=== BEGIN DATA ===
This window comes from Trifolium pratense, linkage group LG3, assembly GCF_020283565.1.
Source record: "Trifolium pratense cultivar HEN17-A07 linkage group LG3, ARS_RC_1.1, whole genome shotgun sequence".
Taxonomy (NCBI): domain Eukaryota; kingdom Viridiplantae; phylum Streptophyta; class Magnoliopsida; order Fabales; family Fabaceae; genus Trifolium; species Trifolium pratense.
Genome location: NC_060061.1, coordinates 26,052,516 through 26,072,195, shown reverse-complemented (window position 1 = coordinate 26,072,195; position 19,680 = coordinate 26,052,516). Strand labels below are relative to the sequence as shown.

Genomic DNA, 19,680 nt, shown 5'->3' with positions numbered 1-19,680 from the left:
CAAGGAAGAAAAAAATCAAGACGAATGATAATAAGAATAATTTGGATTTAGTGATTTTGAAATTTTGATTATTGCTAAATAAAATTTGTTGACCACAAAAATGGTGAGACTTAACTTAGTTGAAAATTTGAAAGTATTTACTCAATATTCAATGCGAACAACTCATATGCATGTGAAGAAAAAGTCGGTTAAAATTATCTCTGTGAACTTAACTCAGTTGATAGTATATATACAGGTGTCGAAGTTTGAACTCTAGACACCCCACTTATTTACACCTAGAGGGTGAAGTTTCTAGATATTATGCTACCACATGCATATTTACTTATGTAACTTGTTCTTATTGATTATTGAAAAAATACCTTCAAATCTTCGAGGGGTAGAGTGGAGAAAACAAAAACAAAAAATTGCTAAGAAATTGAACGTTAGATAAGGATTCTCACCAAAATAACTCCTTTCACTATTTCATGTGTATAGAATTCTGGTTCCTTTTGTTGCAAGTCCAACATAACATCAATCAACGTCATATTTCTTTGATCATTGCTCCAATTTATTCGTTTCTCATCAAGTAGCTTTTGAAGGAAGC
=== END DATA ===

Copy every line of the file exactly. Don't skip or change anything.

This window comes from Trifolium pratense, linkage group LG3, assembly GCF_020283565.1.
Source record: "Trifolium pratense cultivar HEN17-A07 linkage group LG3, ARS_RC_1.1, whole genome shotgun sequence".
Taxonomy (NCBI): domain Eukaryota; kingdom Viridiplantae; phylum Streptophyta; class Magnoliopsida; order Fabales; family Fabaceae; genus Trifolium; species Trifolium pratense.
Genome location: NC_060061.1, coordinates 26,052,516 through 26,072,195, shown reverse-complemented (window position 1 = coordinate 26,072,195; position 19,680 = coordinate 26,052,516). Strand labels below are relative to the sequence as shown.

Genomic DNA, 19,680 nt, shown 5'->3' with positions numbered 1-19,680 from the left:
CAAGGAAGAAAAAAATCAAGACGAATGATAATAAGAATAATTTGGATTTAGTGATTTTGAAATTTTGATTATTGCTAAATAAAATTTGTTGACCACAAAAATGGTGAGACTTAACTTAGTTGAAAATTTGAAAGTATTTACTCAATATTCAATGCGAACAACTCATATGCATGTGAAGAAAAAGTCGGTTAAAATTATCTCTGTGAACTTAACTCAGTTGATAGTATATATACAGGTGTCGAAGTTTGAACTCTAGACACCCCACTTATTTACACCTAGAGGGTGAAGTTTCTAGATATTATGCTACCACATGCATATTTACTTATGTAACTTGTTCTTATTGATTATTGAAAAAATACCTTCAAATCTTCGAGGGGTAGAGTGGAGAAAACAAAAACAAAAAATTGCTAAGAAATTGAACGTTAGATAAGGATTCTCACCAAAATAACTCCTTTCACTATTTCATGTGTATAGAATTCTGGTTCCTTTTGTTGCAAGTCCAACATAACATCAATCAACGTCATATTTCTTTGATCATTGCTCCAATTTATTCGTTTCTCATCAAGTAGCTTTTGAAGGAAGC